If you'll pardon the pun, I think this is a real growth industry: quite a few neglected properties right now, and I don't expect commercial real estate will recover for at least a few years.
"the qualities of these bacteria, like the heat of the sun, electricity, or the qualities of metals, are part of the storehouse of knowledge of all men. They are manifestations of the laws of nature, free to all men and reserved exclusively to none." SCOTUS, Funk Bros. Seed Co. v. Kale Inoculant Co.
posted 10 years ago
There is a project in the Seattle area that uses goats to clean up green belts along the freeways. Last I heard it was a success.
I do a lot of volunteer work for the USFWS and also volunteer with people from the local Noxious Weed Board, Dept. of Natural Resources, etc. and I can tell you that if you can convince those land managers that goats (or other domestic creatures) can 1) do the job; 2) cost about the same as herbicides + humans + machines; and 3) do not create a significant liability (goats escape and eat neighbor's yard, cause accident on adjoining highway, get killed by wildlife, bring new noxious weed seeds to the site, etc. etc.), then there is a huge market for their services. I have brought the idea of goats to the land managers I work with several times and their response has been "well, I don't know, it seems like they would have to have a goatherd which would probably make it too expensive" or some such excuse, but I can tell what they are thinking is "I have never done that before, nobody I work with has done that before, I don't really want to go out on a limb and be the first!". So instead they bring in tractors, mowers, sprayers, employees, volunteers, etc. like they have always done. I can tell you that it is really hard to find volunteers to remove invasive plants such as blackberries, because it is no fun at all.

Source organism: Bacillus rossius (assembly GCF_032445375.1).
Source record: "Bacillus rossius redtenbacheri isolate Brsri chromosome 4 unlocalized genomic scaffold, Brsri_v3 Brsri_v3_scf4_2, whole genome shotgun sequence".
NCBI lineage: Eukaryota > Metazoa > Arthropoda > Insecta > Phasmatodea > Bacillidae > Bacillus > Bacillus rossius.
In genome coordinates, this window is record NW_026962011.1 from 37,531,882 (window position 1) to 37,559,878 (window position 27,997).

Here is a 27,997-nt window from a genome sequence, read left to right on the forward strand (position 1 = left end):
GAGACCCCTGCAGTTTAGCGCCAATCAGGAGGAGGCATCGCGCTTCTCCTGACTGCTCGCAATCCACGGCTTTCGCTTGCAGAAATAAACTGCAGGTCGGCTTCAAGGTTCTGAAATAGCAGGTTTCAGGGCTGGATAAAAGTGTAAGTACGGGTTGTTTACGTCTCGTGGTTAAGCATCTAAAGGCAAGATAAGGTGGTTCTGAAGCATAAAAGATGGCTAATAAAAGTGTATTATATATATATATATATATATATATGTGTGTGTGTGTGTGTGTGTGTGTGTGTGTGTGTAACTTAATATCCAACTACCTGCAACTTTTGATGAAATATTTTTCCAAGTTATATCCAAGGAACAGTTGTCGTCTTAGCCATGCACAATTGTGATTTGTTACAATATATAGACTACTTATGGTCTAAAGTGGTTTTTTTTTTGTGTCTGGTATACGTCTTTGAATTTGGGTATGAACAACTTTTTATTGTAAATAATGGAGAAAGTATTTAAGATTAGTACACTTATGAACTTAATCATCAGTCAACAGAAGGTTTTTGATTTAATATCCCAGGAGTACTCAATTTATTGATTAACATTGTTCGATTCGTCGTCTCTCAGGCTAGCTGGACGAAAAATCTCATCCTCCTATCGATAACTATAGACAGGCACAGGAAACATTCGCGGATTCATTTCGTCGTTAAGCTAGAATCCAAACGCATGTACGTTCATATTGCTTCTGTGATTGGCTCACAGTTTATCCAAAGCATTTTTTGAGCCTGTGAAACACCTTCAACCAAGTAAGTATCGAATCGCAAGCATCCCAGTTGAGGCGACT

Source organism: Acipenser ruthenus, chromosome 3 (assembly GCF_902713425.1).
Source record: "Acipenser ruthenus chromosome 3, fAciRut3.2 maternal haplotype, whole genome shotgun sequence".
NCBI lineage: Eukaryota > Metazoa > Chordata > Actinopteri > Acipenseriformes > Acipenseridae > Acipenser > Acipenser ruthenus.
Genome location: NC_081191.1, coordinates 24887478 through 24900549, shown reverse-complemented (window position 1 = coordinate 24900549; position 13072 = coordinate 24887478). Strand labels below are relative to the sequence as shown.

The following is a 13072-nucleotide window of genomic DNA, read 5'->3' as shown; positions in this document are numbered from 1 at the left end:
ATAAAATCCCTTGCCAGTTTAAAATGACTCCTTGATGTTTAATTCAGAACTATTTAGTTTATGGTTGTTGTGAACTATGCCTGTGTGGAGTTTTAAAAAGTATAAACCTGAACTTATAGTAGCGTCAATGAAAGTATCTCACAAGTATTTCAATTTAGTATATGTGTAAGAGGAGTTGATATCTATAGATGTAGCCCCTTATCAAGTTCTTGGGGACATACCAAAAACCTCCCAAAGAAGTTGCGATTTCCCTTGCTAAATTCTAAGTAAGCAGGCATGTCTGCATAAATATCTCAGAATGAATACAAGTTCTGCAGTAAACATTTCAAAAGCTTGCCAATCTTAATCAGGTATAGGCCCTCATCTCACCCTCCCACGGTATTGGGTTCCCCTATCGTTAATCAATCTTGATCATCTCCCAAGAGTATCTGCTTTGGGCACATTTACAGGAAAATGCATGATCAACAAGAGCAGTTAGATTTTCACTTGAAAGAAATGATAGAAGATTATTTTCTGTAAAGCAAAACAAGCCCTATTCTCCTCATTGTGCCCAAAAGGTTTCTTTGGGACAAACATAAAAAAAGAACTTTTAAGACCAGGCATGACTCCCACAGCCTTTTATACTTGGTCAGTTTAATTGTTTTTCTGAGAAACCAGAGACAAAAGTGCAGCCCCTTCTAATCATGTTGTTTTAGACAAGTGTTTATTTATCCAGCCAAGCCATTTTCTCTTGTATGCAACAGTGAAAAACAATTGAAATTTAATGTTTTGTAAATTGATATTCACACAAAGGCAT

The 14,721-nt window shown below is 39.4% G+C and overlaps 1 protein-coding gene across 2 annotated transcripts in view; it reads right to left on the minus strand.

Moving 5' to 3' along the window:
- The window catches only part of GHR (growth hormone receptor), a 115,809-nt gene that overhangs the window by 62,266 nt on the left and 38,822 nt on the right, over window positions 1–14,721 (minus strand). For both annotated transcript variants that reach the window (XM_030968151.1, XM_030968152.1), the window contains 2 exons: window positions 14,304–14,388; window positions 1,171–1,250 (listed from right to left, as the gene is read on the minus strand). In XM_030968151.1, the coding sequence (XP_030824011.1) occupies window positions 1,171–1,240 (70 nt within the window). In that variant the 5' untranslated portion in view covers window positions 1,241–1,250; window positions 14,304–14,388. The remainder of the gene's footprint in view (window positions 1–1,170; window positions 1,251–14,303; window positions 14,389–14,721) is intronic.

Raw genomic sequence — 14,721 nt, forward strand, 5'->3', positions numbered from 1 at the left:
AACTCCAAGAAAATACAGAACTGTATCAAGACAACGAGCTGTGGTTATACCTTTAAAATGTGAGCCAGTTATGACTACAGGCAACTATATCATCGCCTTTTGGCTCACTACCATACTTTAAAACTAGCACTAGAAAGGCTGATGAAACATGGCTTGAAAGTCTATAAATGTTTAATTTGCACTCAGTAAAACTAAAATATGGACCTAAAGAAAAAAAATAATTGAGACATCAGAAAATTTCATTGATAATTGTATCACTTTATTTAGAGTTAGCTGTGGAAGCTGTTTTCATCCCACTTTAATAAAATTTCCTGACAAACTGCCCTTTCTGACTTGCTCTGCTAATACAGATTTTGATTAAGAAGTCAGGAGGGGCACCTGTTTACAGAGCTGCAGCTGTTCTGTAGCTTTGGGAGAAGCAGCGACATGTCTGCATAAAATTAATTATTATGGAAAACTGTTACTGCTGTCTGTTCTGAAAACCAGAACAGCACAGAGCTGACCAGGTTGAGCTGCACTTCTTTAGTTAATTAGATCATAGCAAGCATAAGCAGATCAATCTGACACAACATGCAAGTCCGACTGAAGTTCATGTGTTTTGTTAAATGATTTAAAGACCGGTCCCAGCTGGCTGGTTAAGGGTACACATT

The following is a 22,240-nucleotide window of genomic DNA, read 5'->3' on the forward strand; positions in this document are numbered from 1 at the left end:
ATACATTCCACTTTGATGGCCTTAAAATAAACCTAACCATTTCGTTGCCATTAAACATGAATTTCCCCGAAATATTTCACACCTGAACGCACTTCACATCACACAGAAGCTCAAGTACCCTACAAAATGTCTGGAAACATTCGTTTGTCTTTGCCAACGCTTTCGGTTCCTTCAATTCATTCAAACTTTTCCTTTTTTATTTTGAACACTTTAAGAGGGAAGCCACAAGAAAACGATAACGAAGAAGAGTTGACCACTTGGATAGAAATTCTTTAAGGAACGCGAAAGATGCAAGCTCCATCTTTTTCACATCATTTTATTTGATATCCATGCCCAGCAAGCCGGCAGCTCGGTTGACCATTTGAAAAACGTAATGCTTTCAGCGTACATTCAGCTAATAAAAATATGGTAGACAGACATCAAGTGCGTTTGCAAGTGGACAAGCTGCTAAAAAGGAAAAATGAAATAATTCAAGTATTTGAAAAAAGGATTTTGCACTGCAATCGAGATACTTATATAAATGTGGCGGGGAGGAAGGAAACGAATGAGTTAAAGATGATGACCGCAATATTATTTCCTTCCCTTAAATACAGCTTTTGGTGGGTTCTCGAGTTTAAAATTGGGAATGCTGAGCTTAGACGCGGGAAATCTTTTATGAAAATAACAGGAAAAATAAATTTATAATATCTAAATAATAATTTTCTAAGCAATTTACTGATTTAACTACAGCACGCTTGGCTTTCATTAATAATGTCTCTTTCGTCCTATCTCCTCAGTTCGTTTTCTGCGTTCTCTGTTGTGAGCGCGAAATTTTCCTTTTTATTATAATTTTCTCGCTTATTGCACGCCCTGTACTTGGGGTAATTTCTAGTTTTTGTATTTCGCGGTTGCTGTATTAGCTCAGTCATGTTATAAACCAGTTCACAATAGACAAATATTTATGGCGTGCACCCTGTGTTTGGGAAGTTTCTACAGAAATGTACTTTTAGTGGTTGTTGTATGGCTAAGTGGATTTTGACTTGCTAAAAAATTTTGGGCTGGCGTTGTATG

So if you can make the numbers work, I think there will be a big market for brush clearing by ruminants. Most of the agencies operate via grants, and quite often the people who get hired with grant money (e.g. to clear brush) help to write subsequent grant applications, thus ensuring their continued employment. I would guess too that grant-makers will be more and more interested in using non-chemical means of removing invasive plants.
If you're interested I can probably help you come up with a complete list of likely concerns that land managers have about using ruminants for removing invasives.
During World War I sheep were used to maintain the grass on the White House lawn. This reduced expenses and manpower, greatly needed during wartime. Have a look. Their wool was auctioned to raise money for the war effort.
Seed the Mind, Harvest Ideas.